Is the Fed admitting that they are running out of ammunition?21 June, 2012, 3:50. Posted by Zarathustra
Source: Federal Reserve Board
The Federal Reserve has cut growth forecasts and inflation forecasts while unemployment forecast is up while
doing next to nothingextending operation twist through the end of the year. This leaves a question on why the Fed is not doing more in this meeting.
Of course, a lot of people, including us, have been suggesting that asset purchases, a.k.a. quantitative easing, does not really work in this environment. It was probably useful during the financial crisis to stop things getting worse as it provided liquidity at the time when the market most needed it, but beyond that, it does not seem to be very useful.
This is not at all surprising. The burst of US housing bubble triggered a debt deflation where private sector had too much debt such that when asset prices fell, private sector would try to minimise their debts, and that would imply selling of assets, repayment of debts, default, reducing consumption and so on, which will then mean contraction of money supply and so on, thus deflationary (which is, by the way, is not good for debtors). One can go on and on to talk about this vicious cycle, but you get the gist here. Quantitative easing was an attempt to plug the hole of contracted money supply which was a result of private sector deleveraging. What it done is creating bank reserve and hope that it can stimulate lending. However, lending has nothing to do with how much excess reserve banks have.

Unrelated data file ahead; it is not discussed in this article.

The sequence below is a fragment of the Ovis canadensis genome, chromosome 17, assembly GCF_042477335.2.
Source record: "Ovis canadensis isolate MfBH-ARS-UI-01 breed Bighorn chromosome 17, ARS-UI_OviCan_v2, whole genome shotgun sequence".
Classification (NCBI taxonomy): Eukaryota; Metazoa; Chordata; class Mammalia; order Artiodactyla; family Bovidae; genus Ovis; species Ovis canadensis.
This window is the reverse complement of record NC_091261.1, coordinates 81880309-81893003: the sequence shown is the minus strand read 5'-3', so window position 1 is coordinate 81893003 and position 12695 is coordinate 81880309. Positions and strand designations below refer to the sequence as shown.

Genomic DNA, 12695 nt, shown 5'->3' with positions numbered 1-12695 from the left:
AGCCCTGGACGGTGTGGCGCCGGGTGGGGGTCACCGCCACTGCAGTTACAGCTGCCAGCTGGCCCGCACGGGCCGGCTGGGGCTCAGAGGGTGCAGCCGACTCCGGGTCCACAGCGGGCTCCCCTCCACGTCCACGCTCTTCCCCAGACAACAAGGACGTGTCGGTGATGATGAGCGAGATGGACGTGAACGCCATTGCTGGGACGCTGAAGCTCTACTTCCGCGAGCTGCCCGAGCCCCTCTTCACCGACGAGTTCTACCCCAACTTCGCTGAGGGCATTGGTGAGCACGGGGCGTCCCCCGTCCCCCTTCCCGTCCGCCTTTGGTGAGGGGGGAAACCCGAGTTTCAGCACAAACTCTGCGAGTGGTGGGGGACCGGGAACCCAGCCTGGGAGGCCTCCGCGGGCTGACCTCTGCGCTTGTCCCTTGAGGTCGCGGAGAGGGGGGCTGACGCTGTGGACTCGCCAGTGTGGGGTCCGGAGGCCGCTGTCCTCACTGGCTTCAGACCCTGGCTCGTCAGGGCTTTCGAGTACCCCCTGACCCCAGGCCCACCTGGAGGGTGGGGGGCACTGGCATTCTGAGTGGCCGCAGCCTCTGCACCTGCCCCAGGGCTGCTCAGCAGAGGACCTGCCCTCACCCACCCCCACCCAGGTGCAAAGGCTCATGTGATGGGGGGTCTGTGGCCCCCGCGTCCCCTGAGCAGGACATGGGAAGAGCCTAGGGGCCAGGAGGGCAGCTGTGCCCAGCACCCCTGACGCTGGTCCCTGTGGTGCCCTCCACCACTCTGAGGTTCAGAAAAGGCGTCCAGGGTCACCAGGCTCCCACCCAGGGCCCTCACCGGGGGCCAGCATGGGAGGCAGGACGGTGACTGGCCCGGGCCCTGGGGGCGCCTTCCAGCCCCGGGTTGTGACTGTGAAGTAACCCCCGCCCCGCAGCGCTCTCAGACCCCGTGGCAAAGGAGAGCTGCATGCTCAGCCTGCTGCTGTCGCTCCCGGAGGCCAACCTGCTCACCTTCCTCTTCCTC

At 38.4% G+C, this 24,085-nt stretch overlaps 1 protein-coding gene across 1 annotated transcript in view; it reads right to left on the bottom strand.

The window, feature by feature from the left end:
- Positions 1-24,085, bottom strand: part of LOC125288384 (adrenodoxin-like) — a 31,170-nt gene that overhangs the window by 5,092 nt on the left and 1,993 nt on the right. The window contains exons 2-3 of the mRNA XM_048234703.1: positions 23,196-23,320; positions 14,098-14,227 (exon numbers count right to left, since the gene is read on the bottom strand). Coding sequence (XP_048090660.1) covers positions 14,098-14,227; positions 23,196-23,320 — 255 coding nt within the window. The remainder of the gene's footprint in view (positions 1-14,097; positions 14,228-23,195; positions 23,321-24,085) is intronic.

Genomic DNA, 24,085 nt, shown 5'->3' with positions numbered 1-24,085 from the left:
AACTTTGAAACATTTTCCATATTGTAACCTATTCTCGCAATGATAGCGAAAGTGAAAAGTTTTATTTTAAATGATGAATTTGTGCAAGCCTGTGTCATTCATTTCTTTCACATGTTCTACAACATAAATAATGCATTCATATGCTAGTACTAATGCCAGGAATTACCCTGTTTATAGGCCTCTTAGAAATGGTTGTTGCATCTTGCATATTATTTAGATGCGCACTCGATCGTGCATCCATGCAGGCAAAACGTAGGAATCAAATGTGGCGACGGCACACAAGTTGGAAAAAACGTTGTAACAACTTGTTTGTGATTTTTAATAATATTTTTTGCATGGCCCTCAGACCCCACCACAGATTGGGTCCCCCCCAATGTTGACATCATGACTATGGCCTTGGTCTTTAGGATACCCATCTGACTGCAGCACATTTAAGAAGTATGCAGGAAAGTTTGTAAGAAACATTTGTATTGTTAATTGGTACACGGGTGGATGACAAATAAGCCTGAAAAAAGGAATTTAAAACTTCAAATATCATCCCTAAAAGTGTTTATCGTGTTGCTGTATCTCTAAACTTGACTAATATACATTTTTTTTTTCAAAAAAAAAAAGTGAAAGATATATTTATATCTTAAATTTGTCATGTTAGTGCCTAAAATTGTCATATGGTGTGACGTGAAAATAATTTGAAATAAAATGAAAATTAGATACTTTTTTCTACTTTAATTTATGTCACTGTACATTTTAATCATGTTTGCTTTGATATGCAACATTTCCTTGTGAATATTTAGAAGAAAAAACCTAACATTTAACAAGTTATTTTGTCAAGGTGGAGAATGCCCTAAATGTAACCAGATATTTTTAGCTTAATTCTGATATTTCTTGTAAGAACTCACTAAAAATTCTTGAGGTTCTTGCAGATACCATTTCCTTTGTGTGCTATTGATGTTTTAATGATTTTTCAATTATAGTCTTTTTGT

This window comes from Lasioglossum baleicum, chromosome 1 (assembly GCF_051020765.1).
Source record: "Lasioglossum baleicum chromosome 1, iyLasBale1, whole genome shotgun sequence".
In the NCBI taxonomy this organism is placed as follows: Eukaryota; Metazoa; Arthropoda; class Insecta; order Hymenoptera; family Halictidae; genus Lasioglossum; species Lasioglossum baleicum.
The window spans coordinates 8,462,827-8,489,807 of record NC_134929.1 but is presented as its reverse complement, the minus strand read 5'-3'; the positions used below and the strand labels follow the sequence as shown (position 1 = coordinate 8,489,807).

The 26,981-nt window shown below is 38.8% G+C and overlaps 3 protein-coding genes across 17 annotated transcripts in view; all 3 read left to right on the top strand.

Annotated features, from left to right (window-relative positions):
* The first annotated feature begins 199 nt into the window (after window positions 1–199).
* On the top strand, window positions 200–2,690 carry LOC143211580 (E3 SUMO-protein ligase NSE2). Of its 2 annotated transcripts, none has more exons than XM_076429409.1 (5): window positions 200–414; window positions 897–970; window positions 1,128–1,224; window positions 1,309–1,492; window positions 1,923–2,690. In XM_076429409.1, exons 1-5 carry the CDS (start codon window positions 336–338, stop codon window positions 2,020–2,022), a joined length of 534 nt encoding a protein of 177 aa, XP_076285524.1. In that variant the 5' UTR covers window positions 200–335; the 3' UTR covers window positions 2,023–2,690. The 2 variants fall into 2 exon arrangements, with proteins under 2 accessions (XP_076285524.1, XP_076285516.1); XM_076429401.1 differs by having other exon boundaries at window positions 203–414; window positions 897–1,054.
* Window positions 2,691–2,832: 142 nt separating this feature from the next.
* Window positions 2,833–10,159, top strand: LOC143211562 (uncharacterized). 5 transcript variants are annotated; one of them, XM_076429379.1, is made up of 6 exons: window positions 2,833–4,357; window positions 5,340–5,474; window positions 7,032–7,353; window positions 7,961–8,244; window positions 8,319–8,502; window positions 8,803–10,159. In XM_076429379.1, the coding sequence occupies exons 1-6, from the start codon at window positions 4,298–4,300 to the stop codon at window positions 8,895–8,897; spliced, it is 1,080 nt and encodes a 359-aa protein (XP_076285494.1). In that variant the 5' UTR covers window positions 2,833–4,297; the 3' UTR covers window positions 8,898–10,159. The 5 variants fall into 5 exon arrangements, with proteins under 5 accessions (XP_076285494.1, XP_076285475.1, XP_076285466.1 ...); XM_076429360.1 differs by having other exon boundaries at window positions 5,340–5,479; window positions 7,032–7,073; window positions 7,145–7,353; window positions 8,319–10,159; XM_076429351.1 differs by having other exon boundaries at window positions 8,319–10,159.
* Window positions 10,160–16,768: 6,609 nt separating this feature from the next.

Ben Bernanke knows this, so it seems. In the press conference, while he repeatedly said that the Fed is ready to do more if the situation warrants, he is just short of suggesting what the Fed will be doing. Of course, he wouldn’t be admitting outright that the Fed is running out of ammunition, but one can’t help feeling that he does think the Fed has done almost all he could think of. The Fed will be running out of short-term securities for maturity extension after the decision to extend the programme in this meeting, so the Fed can only do so far on that. While there are costs and risks associated with outright balance sheet expansion. So said Ben Bernanke.
So the Fed is not willing to do more at this stage, and perhaps is not able to think of something meaningful to do as well.
As Felix Salmon puts it:
Great question from Nikkei: Is the US in a liquidity trap? Bernanke doesn’t answer directly, but implies the answer is yes.
— felix salmon (@felixsalmon) June 20, 2012
That says it all.